Schlich v. Broad Inst., 2018 U.S. App. LEXIS 16668 (1st Cir. June 20, 2018):
Petitioner-Appellant George W. Schlich, a patent agent for Intellia Therapeutics, Inc., appeals from the district court's denial of a petition for discovery under 28 U.S.C. § 1782. That statute allows a party to file a petition in district court to obtain discovery for use in a foreign proceeding.1 Here, Schlich sought discovery from Respondents-Appellees The Broad Institute, Inc., Dr. Feng Zhang, Dr. Naomi Habib, and Dr. Le Cong (collectively, "Broad") in relation to opposition proceedings currently before the European Patent Office ("EPO").2 In the opposition proceedings, Schlich challenges the validity of several of Broad's European patents involving CRISPR-Cas9 technology used in the programmable genome editing of mammalian cells. Schlich [*2] contends that the district court erred in requiring him to prove the EPO's receptivity to the district court's assistance in providing the requested discovery, and in denying the request for discovery under § 1782 for lack of relevance to the foreign proceeding. After careful consideration, we affirm.
A. Factual Background
The Broad Institute, Inc. is a nonprofit medical research organization founded in 2003 by Eli and Edythe Broad, alongside Harvard University, Harvard-affiliated hospitals, and the Massachusetts Institute of Technology. The nonprofit launched in 2004, focusing on the development [*3] of genomic research for the advancement of medical science. Dr. Feng Zhang is a member of the Broad Institute, and both Dr. Naomi Habib and Dr. Le Cong are Postdoctoral Associates who worked with Dr. Zhang. Dr. Zhang dedicates part of his research to the CRISPR-Cas9 system for genome editing.
Intellia is a "genome editing company" whose primary focus is the development of "potentially curative therapeutics" using the CRISPR-Cas9 system. Schlich is a European patent attorney providing legal services to Intellia in the EPO opposition proceedings against four of Broad's patents related to CRISPR-Cas9. Dr. Jennifer Doudna is a founding member of Intellia, and the company holds an exclusive license to Dr. Doudna's intellectual property in the CRISPR-Cas9 therapeutics field.
The CRISPR-Cas9 system emerged from research on certain bacteria that can precisely target and "carve up" genetic material. When applied to human DNA, the potential curative value of this technology is allegedly tremendous, and its potential worth is estimated to be in the billions of dollars.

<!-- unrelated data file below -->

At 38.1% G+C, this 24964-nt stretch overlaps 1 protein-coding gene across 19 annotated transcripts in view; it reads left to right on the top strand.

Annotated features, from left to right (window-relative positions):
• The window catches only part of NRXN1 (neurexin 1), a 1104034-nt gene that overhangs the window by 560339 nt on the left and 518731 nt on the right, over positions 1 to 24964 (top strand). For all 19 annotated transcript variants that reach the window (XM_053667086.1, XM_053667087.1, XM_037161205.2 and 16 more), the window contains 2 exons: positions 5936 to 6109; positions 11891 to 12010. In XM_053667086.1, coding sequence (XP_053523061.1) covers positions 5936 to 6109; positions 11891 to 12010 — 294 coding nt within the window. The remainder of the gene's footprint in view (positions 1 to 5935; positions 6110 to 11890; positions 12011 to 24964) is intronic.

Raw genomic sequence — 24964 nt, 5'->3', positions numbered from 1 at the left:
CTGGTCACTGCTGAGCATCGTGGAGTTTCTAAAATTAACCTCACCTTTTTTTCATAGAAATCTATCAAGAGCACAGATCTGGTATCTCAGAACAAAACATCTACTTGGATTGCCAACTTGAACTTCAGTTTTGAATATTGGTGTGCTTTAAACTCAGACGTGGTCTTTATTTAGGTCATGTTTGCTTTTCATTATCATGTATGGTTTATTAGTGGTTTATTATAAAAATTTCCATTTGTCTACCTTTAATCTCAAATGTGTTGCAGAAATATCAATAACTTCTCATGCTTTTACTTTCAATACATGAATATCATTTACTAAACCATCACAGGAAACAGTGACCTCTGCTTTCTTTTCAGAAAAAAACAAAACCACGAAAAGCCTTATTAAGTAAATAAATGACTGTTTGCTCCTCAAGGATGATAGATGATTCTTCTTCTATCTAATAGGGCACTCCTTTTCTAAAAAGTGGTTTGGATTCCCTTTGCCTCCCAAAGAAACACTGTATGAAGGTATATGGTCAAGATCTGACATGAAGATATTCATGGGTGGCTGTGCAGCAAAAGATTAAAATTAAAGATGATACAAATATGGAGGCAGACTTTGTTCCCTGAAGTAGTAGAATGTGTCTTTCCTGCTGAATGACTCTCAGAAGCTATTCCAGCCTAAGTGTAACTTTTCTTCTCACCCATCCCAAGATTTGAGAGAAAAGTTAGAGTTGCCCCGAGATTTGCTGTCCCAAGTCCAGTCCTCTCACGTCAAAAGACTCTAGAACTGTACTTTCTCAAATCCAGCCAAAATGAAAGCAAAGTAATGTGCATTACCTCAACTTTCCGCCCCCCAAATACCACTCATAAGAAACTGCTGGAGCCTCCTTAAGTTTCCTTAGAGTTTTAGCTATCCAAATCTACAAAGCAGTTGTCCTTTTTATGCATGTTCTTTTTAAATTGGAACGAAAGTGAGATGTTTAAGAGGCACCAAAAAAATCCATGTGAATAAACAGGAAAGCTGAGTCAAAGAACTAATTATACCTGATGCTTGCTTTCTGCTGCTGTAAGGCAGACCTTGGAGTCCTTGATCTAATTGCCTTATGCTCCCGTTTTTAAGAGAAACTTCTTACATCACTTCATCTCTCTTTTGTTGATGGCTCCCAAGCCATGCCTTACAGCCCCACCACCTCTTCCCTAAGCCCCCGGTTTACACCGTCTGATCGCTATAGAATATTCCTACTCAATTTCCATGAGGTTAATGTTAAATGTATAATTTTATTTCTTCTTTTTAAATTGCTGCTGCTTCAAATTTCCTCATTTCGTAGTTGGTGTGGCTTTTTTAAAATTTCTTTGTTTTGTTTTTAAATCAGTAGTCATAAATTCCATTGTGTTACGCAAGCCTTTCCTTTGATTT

Dr. Doudna and Dr. Emmanuelle Charpentier led a team working on the bacteria associated with the CRISPR-Cas9 technology and, on [*4] May 25, 2012, filed a provisional patent application3 at the United States Patent and Trademark Office ("U.S.P.T.O.") for certain "methods and compositions" for "DNA modification." Additionally, they published an article describing their findings in June 2012. See Martin Jinek et al., A Programmable Dual-RNA-Guided DNA Endonuclease in Adaptive Bacterial Immunity, 337(6096) Science 816 (2012).
On October 5, 2012, Dr. Zhang and other members of the Broad team, including Dr. Habib and Dr. Le Cong, submitted a manuscript that "reported the first successful programmable genome editing of mammalian cells using CRISPR-Cas9." On December 12, 2012, Broad filed its first provisional patent application with the U.S.P.T.O. relating to genomic sequence manipulation, and subsequently filed several other related provisional patent applications in the following months.
Based on two provisional patent applications filed by Broad in December 2012 and January 2013, Thomas Kowalski, a U.S. Patent Attorney, filed a Patent Cooperation Treaty ("PCT") application4 on behalf of Broad. Since Broad's provisional patent applications included various inventions, Kowalski and Dr. Smitha Uthaman conducted an inventorship [*5] study to determine the different inventions and the corresponding contributions from each inventor. Subsequently, Broad filed ten separate PCT applications. The subject matter of the initial provisional patent applications was divided among these PCT applications listing different inventors and a "divided priority" based on the findings of the inventorship study. Eventually, the PCT applications resulted in several European patents, which Intellia now challenges at the EPO.
Schlich filed oppositions with the EPO seeking the revocation of four of Broad's European patents. At the opposition proceedings, Schlich argued, among other things, that Broad's European patents cannot claim right of priority to Broad's provisional patent applications filed with the U.S.P.T.O. because the applicants listed in the latter are not the same as those listed in the subsequent PCT applications, as is required by European patent law. In response, Broad argued that United States law, and not European law, should determine whether its European patents can claim priority to the provisional applications because those provisional patent applications were filed in the United States. According to Broad, United [*6] States law allows multiple inventions to be disclosed and multiple inventors to be listed in a provisional application without requiring that every inventor have contributed to every invention. The right of priority from that provisional application could then be severed into different PCT applications without requiring complete identity between the inventors listed in both applications, as long as the applicant "claim[s] priority in [the PCT] application with regard to an invention to which [he or she] contributed." In support of its contention that the proper procedure was followed here, Broad submitted a declaration from Kowalski describing the process he followed and the findings of his inventorship study.